Jaakko (11:05): I'll maybe first take a step back and say that, generally, that's how AI and machine learning work in general. Typically, when you get the first models out, they are maybe not that useful. How one should be using AI in general. One needs to have a feedback loop. And whether it's as part of your recommendation system in your online store or system that you chat with, and want to be informative and not lying, or swearing, or anything like that. It's about providing that feedback. And in a way, if you set things up right, you have your AI system running perhaps as part of your digital product. You are gaining the advantage all the time that someone is using it or in a way you're giving it more and more data. Those organizations that get going as early as possible, do get an advantage. A part of the usage of AI is indeed about the fact that we should be giving them more of the correct answers, for sure. But also, depending a bit on where AI is used, there can be also things from the design side that one needs to take into account, maybe taking example from recommender systems. For example, when you're using Netflix, is that it's different to what people say that they are interested in. And then what they tap as things that they will be watching, and what they actually end up watching. The action and thinking can be different. And that's also one thing to take into account when creating AI solutions is that what is actually the thing that you should be following.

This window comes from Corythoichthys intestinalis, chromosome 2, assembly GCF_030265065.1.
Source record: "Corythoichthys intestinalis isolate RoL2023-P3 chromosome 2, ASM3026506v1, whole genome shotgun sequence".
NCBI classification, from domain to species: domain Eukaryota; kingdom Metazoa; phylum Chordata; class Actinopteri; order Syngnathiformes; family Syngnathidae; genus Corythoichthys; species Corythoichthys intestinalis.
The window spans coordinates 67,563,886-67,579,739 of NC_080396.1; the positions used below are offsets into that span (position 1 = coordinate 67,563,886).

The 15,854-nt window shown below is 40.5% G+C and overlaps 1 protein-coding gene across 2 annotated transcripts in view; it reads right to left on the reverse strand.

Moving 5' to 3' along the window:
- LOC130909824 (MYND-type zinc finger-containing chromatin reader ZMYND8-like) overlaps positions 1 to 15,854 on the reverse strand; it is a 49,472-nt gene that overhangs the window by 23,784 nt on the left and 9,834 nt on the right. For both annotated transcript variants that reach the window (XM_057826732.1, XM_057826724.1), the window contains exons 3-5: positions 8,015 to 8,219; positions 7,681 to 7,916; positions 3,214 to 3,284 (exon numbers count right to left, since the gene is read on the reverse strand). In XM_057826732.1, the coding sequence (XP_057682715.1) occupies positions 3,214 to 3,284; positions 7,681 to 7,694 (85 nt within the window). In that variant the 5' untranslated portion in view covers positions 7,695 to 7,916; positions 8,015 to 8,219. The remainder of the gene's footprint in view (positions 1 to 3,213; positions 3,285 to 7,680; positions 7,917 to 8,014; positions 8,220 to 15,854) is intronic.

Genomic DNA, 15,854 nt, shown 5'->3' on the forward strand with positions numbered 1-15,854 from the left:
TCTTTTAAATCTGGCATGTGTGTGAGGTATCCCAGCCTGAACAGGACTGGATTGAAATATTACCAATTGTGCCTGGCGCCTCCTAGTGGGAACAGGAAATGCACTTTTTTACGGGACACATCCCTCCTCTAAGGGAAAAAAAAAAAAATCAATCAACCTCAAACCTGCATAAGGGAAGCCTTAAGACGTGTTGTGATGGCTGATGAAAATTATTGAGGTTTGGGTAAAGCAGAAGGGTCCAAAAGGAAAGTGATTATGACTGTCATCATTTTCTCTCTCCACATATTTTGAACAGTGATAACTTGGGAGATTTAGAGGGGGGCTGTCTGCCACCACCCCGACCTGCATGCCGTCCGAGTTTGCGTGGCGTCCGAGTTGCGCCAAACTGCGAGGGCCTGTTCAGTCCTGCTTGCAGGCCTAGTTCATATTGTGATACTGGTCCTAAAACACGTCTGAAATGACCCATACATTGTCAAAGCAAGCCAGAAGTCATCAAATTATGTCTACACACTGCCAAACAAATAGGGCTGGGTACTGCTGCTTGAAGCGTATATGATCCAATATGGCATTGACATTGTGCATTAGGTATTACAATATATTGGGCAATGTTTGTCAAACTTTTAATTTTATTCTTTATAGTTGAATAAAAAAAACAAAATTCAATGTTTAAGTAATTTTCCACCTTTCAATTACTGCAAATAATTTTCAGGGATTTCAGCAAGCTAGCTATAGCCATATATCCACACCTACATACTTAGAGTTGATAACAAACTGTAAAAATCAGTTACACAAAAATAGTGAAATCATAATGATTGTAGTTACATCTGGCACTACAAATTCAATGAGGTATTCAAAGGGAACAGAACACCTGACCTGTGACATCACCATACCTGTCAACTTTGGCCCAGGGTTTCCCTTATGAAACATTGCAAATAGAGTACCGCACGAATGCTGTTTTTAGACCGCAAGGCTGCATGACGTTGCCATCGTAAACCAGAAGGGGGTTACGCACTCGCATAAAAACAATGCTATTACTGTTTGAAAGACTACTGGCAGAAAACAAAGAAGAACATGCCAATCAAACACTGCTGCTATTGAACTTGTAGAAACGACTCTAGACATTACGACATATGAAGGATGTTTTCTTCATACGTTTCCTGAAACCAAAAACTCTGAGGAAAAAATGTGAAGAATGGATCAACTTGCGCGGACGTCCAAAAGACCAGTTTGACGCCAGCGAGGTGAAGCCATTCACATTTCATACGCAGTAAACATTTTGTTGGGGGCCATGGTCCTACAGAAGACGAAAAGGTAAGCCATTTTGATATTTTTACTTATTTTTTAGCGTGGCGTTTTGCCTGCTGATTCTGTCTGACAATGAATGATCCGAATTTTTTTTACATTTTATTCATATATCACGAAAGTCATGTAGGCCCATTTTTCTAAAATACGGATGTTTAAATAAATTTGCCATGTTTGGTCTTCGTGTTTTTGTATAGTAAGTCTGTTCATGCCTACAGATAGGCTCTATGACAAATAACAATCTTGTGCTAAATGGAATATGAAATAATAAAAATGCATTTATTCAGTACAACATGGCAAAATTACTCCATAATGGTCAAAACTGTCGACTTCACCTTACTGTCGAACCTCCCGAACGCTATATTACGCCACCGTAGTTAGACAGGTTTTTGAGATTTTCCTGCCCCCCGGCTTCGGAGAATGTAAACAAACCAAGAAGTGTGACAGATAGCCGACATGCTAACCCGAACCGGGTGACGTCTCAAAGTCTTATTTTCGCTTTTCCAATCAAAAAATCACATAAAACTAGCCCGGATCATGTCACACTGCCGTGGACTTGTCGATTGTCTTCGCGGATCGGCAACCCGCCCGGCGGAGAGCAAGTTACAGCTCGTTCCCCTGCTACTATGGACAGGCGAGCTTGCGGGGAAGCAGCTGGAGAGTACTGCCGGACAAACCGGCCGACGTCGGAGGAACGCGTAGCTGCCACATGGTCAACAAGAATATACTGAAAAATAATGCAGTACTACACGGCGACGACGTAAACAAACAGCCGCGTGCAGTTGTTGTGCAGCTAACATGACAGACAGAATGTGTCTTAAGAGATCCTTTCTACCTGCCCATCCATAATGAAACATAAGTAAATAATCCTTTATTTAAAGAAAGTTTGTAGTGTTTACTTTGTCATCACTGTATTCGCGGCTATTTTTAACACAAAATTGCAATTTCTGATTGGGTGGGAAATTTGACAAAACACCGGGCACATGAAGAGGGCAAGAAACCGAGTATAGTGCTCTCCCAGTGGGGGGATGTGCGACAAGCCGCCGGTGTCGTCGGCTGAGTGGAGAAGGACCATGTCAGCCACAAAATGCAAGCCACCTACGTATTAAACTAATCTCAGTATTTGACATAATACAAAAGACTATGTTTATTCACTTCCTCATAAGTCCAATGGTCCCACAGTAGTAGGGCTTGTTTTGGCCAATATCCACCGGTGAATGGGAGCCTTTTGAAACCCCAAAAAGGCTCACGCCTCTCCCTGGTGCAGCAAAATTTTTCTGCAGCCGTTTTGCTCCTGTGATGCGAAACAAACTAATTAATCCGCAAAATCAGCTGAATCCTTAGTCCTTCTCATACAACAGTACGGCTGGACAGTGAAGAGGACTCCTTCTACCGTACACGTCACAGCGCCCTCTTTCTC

Marc (13:01): Okay. If we talk to the media and human that approaches Chat GPT, for example, and try to give them some tips of how to get the most out of the situation, how could we give somebody an approach. And then of course, I want to extend this up to my brilliant colleagues that are using it, but they're also sometimes getting a bit discouraged over the quality of the output. And it takes quite a bit of work to get what they're looking for. Are there some best practices, for example, for people to take it into use?